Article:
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When Your Country Gets Erased From the Internet: Egypt, Net Neutrality, and Web Freedom

02/01/2011 03:20 pm ET | Updated May 25, 2011

Motherboard.tv: Websites go down. Countries block citizens’ access. But entire countries’ websites don’t just disappear from the Internet.

And then they do. In Egypt, at precisely 12:34 a.m. EET (22:34 UTC) on Friday morning, the government apparently shut down Internet access not just from but into Egypt. That is, Egypt didn’t lose Internet access: the Internet lost Egypt.

Governments like this don’t explain how they do these things, so it’s unclear exactly how this might have happened. Sending Egyptian police around to manually smash everyone’s routers wouldn’t have been practical. Nor would the government have the ability to simply shut down all addresses with an .eg domain, which they do not own. But the government does own the country’s two major ISPs. In all likelihood, reports GigaOM’s Bobby Johnson, officials closed down the major routers which direct traffic over the border, shutting the country out from the world, and switched off routers at individual ISPs to prevent access for most users inside.

"It looks like they're taking action at two levels," Rik Ferguson of Trend Micro told me. "First at the DNS level, so any attempt to resolve any address in .eg will fail -- but also, in case you're trying to get directly to an address, they are also using the Border Gateway Protocol, the system through which ISPs advertise their Internet protocol addresses to the network. Many ISPs have basically stopped advertising any internet addresses at all."

Essentially, we're talking about a system that no longer knows where anything is. Outsiders can't find Egyptian websites, and insiders can't find anything at all. It's as if the postal system suddenly erased every address inside America -- and forgot that it was even called America in the first place.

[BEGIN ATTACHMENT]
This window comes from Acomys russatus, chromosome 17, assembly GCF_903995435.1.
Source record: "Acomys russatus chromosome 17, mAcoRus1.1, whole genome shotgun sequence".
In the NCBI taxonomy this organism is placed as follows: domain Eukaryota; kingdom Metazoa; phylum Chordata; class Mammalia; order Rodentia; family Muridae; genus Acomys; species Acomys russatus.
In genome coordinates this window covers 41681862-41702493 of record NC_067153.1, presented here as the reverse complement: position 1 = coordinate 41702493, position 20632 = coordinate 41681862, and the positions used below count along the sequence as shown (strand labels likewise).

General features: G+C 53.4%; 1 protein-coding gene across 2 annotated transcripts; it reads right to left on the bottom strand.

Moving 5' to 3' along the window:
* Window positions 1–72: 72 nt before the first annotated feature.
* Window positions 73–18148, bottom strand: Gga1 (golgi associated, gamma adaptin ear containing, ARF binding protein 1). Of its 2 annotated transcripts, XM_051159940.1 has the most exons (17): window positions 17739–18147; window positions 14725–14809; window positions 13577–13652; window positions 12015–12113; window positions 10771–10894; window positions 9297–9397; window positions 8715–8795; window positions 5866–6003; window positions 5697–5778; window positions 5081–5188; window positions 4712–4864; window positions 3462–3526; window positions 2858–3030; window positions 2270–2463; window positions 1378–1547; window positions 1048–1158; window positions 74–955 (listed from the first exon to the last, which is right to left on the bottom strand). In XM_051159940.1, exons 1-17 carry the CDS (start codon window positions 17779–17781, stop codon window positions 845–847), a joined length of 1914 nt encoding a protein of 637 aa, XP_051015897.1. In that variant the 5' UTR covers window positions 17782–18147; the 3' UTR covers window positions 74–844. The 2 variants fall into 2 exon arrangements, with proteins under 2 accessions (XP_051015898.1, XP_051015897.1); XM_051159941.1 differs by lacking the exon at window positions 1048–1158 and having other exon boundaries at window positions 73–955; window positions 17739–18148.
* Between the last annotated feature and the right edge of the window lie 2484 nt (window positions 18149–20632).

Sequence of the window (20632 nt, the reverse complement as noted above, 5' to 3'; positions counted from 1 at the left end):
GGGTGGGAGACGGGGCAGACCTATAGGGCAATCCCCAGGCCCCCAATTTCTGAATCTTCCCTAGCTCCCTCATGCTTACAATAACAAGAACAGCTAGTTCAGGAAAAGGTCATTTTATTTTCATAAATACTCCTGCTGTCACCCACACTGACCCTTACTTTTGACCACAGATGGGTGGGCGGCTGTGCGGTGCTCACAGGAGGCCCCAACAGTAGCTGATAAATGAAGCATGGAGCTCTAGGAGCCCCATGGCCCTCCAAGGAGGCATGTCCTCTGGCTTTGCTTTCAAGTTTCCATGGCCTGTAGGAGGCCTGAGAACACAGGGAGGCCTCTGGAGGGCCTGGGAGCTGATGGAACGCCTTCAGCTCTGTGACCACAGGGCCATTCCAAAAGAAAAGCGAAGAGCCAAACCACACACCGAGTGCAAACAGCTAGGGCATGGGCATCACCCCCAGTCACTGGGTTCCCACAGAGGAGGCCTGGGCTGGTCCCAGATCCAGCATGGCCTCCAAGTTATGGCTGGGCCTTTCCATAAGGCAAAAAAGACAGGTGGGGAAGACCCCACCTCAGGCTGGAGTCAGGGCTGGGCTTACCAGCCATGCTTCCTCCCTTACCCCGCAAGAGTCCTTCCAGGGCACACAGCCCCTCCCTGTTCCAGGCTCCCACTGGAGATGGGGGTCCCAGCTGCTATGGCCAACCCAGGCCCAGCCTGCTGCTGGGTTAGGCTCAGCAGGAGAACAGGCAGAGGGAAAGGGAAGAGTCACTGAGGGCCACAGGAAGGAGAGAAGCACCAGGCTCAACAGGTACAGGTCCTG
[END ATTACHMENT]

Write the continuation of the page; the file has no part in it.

A complete border shutdown might have been easier, but Egypt has made sure that there should be no downstream impact, no loss of traffic in countries further down the cables. That will ease the diplomatic and economic pressure from other nations, and make it harder for protesters inside the country to get information in and out.

Shutting off access to websites like Facebook, Twitter and Youtube, as Tunisia recently did, and as countries like Iran and China consistently do, is a terrible restriction on a country’s citizens and an insult to the idea of the web. (Fortunately, it doesn’t prevent citizens from finding ingenious ways out – even if that means dial-up.) But to shut down the rest of the world’s ability to access your country online is a different kind of offense, one that insults the dignity of a modern country and affects Internet-going people anywhere. It’s not easily fixable either: you can’t find an alternate route to something that isn’t there. It’s one thing to close your doors and windows; it’s quite another thing to light your house on fire.

Of course, this virtual suicide might aptly symbolize Cairo’s desperate attempt to maintain power. But the prospect should also be a scary wake-up call for anyone who considers the Internet to be an open network undefined by borders, controlled by no one, available to all, a world-changing vehicle for free speech that’s been designed to persist even through a nuclear war.

Of course, to believe that description of the Internet now would be a techno-optimist’s delusion. But the gap between the medium’s potential and its sudden disappearance in Egypt is a vivid reminder of its susceptibility to both government and corporate power. Here is why net neutrality is such a precious principle. The war over it is just getting started in the U.S., thanks to the FCC’s burgeoning framework; Egypt’s webicide sits in another theater of war.

But the Internet, at least as we like to think of it, transcends borders, functions as a vital transnational conduit. As Egypt’s case illustrates, even when a battle is waged in one country, it can effect everyone else. We don’t yet have a set of principles, much less a set of laws, for dealing with this information chaos. (What role might the enfeebled United Nations play on the Web? What if the legal framework that, for instance, could allow the U.S. to prosecute a European who uses the Internet to spread secret information were applied to the entire medium itself?)

Though rumors about Syria following suit turned out to be inaccurate (only the usual suspects suffered outages), it’s not hard to imagine other nervous governments following suit. Maybe, someday, even the United States.

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